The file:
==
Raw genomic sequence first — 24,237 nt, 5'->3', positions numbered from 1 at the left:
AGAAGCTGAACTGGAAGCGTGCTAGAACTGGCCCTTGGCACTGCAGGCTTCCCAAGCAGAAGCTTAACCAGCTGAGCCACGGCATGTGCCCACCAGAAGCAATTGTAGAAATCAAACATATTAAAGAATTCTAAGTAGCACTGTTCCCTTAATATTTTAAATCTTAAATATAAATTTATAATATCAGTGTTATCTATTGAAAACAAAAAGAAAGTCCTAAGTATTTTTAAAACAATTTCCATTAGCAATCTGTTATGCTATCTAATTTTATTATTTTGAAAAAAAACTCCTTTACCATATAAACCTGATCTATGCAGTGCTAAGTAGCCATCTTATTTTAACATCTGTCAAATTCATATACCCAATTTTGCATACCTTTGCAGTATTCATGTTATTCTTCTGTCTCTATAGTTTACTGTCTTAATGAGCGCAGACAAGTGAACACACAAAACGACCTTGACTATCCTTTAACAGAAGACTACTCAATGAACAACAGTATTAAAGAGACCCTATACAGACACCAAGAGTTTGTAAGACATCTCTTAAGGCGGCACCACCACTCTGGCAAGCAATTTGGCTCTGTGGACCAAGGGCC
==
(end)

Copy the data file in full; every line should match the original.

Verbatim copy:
Raw genomic sequence first — 24,237 nt, 5'->3', positions numbered from 1 at the left:
AGAAGCTGAACTGGAAGCGTGCTAGAACTGGCCCTTGGCACTGCAGGCTTCCCAAGCAGAAGCTTAACCAGCTGAGCCACGGCATGTGCCCACCAGAAGCAATTGTAGAAATCAAACATATTAAAGAATTCTAAGTAGCACTGTTCCCTTAATATTTTAAATCTTAAATATAAATTTATAATATCAGTGTTATCTATTGAAAACAAAAAGAAAGTCCTAAGTATTTTTAAAACAATTTCCATTAGCAATCTGTTATGCTATCTAATTTTATTATTTTGAAAAAAAACTCCTTTACCATATAAACCTGATCTATGCAGTGCTAAGTAGCCATCTTATTTTAACATCTGTCAAATTCATATACCCAATTTTGCATACCTTTGCAGTATTCATGTTATTCTTCTGTCTCTATAGTTTACTGTCTTAATGAGCGCAGACAAGTGAACACACAAAACGACCTTGACTATCCTTTAACAGAAGACTACTCAATGAACAACAGTATTAAAGAGACCCTATACAGACACCAAGAGTTTGTAAGACATCTCTTAAGGCGGCACCACCACTCTGGCAAGCAATTTGGCTCTGTGGACCAAGGGCC